In addition, Richard shoots long exposures with the use of Strong ND filters.

For post processing he uses Lightroom 5…

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Realistic Paintings of Stones

Great job! These look like real stones, like the ones I find at rock and gem shows and lying in the sand in the desert in southwest Arizona. Re-blogged from https://alk3r.wordpress.com

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David Cunningham’s compelling realistic paintings have been exhibited in solo and group exhibitions in galleries and museums throughout the United States. His ongoing series of hyper realistic artworks depicting seashore stones became a sort of representation of artist’s inner world.

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Replay – Guest author, Judith Barrow – memories, a short story and a new book!

This was a fun guest post to read. Judith Barrow knows how to weave a tale and keeep you interested. Re-blogged from https://scvincent.com. It was posted 2015/12/10

Sue Vincent's Daily Echo

I am very happy to share again a post from Judith Barrow, a fellow Yorkshire lass. When I asked her if she would like to write a guest post, I didn’t expect so many familiar memories, a short story… and photographs of Yorkshire too!

Published by Honno,  Judith’s books Changing Patterns, Pattern of Shadows and the newly released Living in the Shadows, trace the journey of a family, from a Lancashire POW camp through to the 1960s.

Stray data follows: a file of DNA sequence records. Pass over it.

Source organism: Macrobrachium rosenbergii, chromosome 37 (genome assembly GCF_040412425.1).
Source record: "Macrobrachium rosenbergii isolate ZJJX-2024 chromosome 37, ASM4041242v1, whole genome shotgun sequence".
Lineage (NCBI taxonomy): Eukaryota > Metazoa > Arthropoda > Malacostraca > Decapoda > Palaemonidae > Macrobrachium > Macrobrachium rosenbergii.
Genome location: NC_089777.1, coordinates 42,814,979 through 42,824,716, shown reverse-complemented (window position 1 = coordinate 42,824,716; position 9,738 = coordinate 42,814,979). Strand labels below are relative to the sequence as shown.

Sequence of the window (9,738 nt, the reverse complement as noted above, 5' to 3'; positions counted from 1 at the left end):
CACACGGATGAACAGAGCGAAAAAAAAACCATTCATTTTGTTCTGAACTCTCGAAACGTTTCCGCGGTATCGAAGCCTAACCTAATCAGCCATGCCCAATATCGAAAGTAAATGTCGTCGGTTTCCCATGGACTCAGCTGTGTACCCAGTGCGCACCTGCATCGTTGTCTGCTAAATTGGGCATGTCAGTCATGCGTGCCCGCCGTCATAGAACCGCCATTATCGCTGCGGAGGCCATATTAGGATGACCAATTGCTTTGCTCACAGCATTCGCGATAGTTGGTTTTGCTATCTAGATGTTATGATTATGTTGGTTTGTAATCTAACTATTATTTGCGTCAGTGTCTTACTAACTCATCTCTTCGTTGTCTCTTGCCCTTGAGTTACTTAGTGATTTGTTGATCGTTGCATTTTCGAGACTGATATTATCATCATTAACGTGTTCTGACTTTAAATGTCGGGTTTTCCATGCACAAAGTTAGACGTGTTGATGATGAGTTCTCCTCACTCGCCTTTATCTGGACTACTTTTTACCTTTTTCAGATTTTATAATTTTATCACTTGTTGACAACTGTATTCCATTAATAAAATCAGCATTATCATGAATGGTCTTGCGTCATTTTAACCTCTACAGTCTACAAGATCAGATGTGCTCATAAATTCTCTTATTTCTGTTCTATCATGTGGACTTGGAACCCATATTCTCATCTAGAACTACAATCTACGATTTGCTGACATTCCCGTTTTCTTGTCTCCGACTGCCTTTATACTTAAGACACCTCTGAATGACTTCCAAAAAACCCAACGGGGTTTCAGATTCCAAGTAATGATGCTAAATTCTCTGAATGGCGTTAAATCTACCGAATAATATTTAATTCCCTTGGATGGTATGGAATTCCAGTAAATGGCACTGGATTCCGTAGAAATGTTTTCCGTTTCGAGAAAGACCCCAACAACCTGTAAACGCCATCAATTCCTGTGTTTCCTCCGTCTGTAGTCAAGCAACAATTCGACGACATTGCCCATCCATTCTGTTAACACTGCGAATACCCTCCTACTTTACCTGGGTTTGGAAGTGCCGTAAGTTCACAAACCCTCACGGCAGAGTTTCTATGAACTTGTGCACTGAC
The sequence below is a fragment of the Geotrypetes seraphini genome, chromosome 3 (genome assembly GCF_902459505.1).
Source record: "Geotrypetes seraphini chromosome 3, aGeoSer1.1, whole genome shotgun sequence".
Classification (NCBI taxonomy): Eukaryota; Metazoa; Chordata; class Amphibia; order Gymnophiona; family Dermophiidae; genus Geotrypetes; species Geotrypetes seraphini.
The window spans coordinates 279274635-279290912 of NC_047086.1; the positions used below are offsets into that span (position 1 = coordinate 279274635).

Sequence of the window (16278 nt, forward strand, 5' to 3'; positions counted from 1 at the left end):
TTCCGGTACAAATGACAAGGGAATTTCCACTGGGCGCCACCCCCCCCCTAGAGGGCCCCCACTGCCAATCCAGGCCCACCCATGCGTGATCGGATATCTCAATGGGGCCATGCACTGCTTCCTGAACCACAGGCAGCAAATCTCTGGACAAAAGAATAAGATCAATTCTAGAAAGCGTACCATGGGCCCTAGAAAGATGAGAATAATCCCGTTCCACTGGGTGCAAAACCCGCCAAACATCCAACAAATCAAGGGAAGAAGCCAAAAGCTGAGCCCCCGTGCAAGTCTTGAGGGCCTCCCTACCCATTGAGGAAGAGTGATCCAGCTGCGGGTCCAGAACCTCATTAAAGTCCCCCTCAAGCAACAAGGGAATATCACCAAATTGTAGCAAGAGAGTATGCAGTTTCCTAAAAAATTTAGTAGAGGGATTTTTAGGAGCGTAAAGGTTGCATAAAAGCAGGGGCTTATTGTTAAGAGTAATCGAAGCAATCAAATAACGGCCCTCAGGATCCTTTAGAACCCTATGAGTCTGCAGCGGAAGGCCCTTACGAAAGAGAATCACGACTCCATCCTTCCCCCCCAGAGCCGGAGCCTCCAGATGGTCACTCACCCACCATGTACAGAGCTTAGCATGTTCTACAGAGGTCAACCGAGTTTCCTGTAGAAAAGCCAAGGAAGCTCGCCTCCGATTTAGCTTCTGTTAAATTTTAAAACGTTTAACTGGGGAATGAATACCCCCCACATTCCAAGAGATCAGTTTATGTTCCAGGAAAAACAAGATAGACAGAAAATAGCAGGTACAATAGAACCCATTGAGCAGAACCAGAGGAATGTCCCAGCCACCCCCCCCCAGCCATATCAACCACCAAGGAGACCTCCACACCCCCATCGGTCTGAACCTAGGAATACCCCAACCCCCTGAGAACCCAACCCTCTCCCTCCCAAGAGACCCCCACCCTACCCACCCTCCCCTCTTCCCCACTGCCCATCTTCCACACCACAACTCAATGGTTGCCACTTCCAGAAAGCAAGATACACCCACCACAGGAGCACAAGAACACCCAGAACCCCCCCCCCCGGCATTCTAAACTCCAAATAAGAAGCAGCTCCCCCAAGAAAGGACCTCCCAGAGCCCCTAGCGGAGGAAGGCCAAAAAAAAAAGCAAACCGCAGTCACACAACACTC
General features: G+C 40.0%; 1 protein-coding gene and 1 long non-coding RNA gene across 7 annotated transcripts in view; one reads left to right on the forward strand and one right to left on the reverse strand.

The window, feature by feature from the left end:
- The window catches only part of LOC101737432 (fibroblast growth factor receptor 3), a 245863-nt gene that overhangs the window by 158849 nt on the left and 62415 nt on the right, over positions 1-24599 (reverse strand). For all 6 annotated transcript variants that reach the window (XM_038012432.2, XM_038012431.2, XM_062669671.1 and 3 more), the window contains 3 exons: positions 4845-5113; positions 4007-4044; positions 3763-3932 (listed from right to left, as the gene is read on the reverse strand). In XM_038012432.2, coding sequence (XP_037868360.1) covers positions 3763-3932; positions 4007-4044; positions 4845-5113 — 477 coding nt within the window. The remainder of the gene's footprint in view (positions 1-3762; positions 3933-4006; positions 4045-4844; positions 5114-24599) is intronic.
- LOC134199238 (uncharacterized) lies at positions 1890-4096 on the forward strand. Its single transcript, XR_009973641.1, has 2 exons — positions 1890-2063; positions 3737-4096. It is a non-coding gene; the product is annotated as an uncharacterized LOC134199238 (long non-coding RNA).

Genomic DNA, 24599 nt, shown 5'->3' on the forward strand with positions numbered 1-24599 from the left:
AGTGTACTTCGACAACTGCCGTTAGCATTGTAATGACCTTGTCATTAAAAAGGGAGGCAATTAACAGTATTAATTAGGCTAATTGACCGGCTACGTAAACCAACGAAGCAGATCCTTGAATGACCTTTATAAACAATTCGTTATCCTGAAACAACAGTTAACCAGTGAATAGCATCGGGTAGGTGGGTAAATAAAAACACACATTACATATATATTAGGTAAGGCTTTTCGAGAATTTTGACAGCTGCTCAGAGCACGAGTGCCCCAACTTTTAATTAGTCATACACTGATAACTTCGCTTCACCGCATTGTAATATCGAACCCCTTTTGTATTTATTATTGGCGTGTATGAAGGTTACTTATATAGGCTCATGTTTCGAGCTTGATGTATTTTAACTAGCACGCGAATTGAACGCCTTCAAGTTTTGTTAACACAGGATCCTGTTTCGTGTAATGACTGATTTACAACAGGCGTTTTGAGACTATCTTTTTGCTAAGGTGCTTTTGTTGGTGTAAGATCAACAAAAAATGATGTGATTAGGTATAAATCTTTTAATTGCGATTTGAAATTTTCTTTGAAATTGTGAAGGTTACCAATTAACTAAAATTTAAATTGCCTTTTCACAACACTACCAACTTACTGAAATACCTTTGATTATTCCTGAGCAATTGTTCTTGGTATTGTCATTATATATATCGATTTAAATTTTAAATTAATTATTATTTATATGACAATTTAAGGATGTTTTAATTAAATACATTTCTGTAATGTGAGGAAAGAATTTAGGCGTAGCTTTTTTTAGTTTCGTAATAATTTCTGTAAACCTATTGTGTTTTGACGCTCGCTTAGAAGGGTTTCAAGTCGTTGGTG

Judith’s books are not just love stories, they recreate an era in a vivid detail that many of us will recognise and show that although the decades slip by, many of the underlying social issues are still as present and relevant today as they were for our parents and grandparents.

As well as being an award winning poet, a writer of children’s stories and seeing her play staged at the Dylan…

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Magnificent Whales on The Arctic Side of The World

I love whales. They are some of the largest animals known to man. Their majestic size captivates my interest and imagination. Would love to see some in their native habitat, but so far that blessing has eluded me. Re-blogged from https://alk3r.wordpress.com

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Audun Rikardsen is a talented self-taught photographer, who raised in a fishing community in northern Norway and has always been fascinated by the Arctic coast’s wildlife.

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Homes in Unexpected Places

A curious and interesting look at some other cultures of the world and how they live, adapt to, and accept their circumstances, making the best of what they have. Can we learn some lessons here? Re-blogged from https://alk3r.wordpress.com

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See the homes of 70% of Caracas’ residents

In Caracas, the capital of Venezuela, nearly seventy percent of the population lives in slums that seem to drape over every corner of the city.

Welcome to the world’s largest vertical slum

In the centre of the city is the Torre David, a forty-five story unfinished office tower that was in the midst of construction until the developer died in 1993, and the crash of the Venezuelan economy the following year. About eight years ago, people started moving in to the abandoned construction site, and today it is considered the world’s largest vertical slum.